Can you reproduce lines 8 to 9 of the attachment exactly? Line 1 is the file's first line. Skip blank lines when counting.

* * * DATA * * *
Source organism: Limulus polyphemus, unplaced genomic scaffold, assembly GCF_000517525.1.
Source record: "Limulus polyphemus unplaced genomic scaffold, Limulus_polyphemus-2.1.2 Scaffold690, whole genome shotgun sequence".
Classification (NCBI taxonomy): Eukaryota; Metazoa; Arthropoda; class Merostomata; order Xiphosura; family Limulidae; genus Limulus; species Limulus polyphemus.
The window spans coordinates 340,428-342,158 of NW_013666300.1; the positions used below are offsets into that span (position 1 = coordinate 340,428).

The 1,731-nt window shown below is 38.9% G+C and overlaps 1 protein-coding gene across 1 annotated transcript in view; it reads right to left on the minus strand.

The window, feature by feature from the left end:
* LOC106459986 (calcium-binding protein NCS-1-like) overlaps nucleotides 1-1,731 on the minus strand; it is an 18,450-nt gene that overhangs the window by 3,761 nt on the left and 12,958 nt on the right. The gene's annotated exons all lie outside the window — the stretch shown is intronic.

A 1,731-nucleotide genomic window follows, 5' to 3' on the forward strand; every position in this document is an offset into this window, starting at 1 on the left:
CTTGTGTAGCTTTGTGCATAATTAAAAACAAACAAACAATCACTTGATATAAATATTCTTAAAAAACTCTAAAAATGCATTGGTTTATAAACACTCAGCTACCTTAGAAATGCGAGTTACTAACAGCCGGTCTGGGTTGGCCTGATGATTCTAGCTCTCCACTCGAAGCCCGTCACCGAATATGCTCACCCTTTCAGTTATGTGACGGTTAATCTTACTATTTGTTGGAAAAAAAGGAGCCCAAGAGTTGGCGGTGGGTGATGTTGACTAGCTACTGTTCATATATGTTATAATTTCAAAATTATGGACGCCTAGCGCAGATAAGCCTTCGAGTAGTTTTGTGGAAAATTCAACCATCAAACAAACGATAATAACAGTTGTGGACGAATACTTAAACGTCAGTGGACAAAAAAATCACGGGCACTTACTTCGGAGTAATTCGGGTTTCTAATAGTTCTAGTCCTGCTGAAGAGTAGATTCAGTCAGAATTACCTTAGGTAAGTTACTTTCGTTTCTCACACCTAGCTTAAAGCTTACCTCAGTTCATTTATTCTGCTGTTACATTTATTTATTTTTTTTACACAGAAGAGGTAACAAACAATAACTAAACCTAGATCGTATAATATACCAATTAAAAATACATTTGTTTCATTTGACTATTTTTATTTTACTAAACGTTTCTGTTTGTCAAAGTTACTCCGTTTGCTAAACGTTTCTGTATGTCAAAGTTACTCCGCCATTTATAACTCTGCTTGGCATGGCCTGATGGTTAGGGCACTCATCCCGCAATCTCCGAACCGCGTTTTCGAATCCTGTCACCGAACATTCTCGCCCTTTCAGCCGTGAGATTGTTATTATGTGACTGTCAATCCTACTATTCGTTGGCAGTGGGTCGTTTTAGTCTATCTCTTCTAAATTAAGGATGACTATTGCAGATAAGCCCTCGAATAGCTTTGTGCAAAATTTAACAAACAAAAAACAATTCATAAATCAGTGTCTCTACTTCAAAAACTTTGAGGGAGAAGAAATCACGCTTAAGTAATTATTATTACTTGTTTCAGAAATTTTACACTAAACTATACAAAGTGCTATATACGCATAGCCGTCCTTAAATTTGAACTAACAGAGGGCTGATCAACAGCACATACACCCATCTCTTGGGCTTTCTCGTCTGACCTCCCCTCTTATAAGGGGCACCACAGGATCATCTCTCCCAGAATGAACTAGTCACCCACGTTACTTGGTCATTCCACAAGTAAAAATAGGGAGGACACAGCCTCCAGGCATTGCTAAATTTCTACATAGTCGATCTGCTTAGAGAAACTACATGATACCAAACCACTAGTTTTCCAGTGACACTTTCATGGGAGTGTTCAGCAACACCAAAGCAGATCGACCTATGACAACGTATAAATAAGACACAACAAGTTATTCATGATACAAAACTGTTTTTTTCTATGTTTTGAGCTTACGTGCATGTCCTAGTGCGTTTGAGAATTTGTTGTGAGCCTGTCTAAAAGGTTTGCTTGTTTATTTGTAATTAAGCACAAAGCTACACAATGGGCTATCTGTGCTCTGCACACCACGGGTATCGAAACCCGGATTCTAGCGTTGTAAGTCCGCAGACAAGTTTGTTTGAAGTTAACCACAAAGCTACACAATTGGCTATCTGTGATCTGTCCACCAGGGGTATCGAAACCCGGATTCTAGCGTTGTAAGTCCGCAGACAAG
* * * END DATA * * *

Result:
A 1,731-nucleotide genomic window follows, 5' to 3' on the forward strand; every position in this document is an offset into this window, starting at 1 on the left:
CTTGTGTAGCTTTGTGCATAATTAAAAACAAACAAACAATCACTTGATATAAATATTCTTAAAAAACTCTAAAAATGCATTGGTTTATAAACACTCAGCTACCTTAGAAATGCGAGTTACTAACAGCCGGTCTGGGTTGGCCTGATGATTCTAGCTCTCCACTCGAAGCCCGTCACCGAATATGCTCACCCTTTCAGTTATGTGACGGTTAATCTTACTATTTGTTGGAAAAAAAGGAGCCCAAGAGTTGGCGGTGGGTGATGTTGACTAGCTACTGTTCATATATGTTATAATTTCAAAATTATGGACGCCTAGCGCAGATAAGCCTTCGAGTAGTTTTGTGGAAAATTCAACCATCAAACAAACGATAATAACAGTTGTGGACGAATACTTAAACGTCAGTGGACAAAAAAATCACGGGCACTTACTTCGGAGTAATTCGGGTTTCTAATAGTTCTAGTCCTGCTGAAGAGTAGATTCAGTCAGAATTACCTTAGGTAAGTTACTTTCGTTTCTCACACCTAGCTTAAAGCTTACCTCAGTTCATTTATTCTGCTGTTACATTTATTTATTTTTTTTACACAGAAGAGGTAACAAACAATAACTAAACCTAGATCGTATAATATACCAATTAAAAATACATTTGTTTCATTTGACTATTTTTATTTTACTAAACGTTTCTGTTTGTCAAAGTTACTCCGTTTGCTAAACGTTTCTGTATGTCAAAGTTACTCCGCCATTTATAACTCTGCTTGGCATGGCCTGATGGTTAGGGCACTCATCCCGCAATCTCCGAACCGCGTTTTCGAATCCTGTCACCGAACATTCTCGCCCTTTCAGCCGTGAGATTGTTATTATGTGACTGTCAATCCTACTATTCGTTGGCAGTGGGTCGTTTTAGTCTATCTCTTCTAAATTAAGGATGACTATTGCAGATAAGCCCTCGAATAGCTTTGTGCAAAATTTAACAAACAAAAAACAATTCATAAATCAGTGTCTCTACTTCAAAAACTTTGAGGGAGAAGAAATCACGCTTAAGTAATTATTATTACTTGTTTCAGAAATTTTACACTAAACTATACAAAGTGCTATATACGCATAGCCGTCCTTAAATTTGAACTAACAGAGGGCTGATCAACAGCACATACACCCATCTCTTGGGCTTTCTCGTCTGACCTCCCCTCTTATAAGGGGCACCACAGGATCATCTCTCCCAGAATGAACTAGTCACCCACGTTACTTGGTCATTCCACAAGTAAAAATAGGGAGGACACAGCCTCCAGGCATTGCTAAATTTCTACATAGTCGATCTGCTTAGAGAAACTACATGATACCAAACCACTAGTTTTCCAGTGACACTTTCATGGGAGTGTTCAGCAACACCAAAGCAGATCGACCTATGACAACGTATAAATAAGACACAACAAGTTATTCATGATACAAAACTGTTTTTTTCTATGTTTTGAGCTTACGTGCATGTCCTAGTGCGTTTGAGAATTTGTTGTGAGCCTGTCTAAAAGGTTTGCTTGTTTATTTGTAATTAAGCACAAAGCTACACAATGGGCTATCTGTGCTCTGCACACCACGGGTATCGAAACCCGGATTCTAGCGTTGTAAGTCCGCAGACAAGTTTGTTTGAAGTTAACCACAAAGCTACACAATTGGCTATCTGTGATCTGTCCACCAGGGGTATCGAAACCCGGATTCTAGCGTTGTAAGTCCGCAGACAAG